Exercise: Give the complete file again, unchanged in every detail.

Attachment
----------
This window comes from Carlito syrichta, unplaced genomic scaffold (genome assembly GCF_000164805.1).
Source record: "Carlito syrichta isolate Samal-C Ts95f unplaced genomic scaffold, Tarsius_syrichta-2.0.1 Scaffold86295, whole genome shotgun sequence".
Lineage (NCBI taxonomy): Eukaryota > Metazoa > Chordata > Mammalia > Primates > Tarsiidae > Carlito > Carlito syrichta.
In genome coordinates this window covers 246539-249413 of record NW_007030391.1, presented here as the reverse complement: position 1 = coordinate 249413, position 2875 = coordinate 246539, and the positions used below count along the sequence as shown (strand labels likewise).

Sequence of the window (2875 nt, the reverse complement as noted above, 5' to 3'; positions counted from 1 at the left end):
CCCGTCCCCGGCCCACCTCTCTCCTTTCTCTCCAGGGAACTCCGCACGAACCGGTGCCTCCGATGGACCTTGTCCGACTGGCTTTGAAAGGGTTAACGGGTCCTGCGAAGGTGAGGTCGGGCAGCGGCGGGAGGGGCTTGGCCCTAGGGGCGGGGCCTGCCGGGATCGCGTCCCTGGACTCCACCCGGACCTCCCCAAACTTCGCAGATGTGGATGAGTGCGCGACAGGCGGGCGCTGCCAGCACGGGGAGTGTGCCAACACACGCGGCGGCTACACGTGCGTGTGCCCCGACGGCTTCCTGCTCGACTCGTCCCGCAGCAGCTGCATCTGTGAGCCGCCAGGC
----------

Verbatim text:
This window comes from Carlito syrichta, unplaced genomic scaffold (genome assembly GCF_000164805.1).
Source record: "Carlito syrichta isolate Samal-C Ts95f unplaced genomic scaffold, Tarsius_syrichta-2.0.1 Scaffold86295, whole genome shotgun sequence".
Lineage (NCBI taxonomy): Eukaryota > Metazoa > Chordata > Mammalia > Primates > Tarsiidae > Carlito > Carlito syrichta.
In genome coordinates this window covers 246539-249413 of record NW_007030391.1, presented here as the reverse complement: position 1 = coordinate 249413, position 2875 = coordinate 246539, and the positions used below count along the sequence as shown (strand labels likewise).

Sequence of the window (2875 nt, the reverse complement as noted above, 5' to 3'; positions counted from 1 at the left end):
CCCGTCCCCGGCCCACCTCTCTCCTTTCTCTCCAGGGAACTCCGCACGAACCGGTGCCTCCGATGGACCTTGTCCGACTGGCTTTGAAAGGGTTAACGGGTCCTGCGAAGGTGAGGTCGGGCAGCGGCGGGAGGGGCTTGGCCCTAGGGGCGGGGCCTGCCGGGATCGCGTCCCTGGACTCCACCCGGACCTCCCCAAACTTCGCAGATGTGGATGAGTGCGCGACAGGCGGGCGCTGCCAGCACGGGGAGTGTGCCAACACACGCGGCGGCTACACGTGCGTGTGCCCCGACGGCTTCCTGCTCGACTCGTCCCGCAGCAGCTGCATCTGTGAGCCGCCAGGC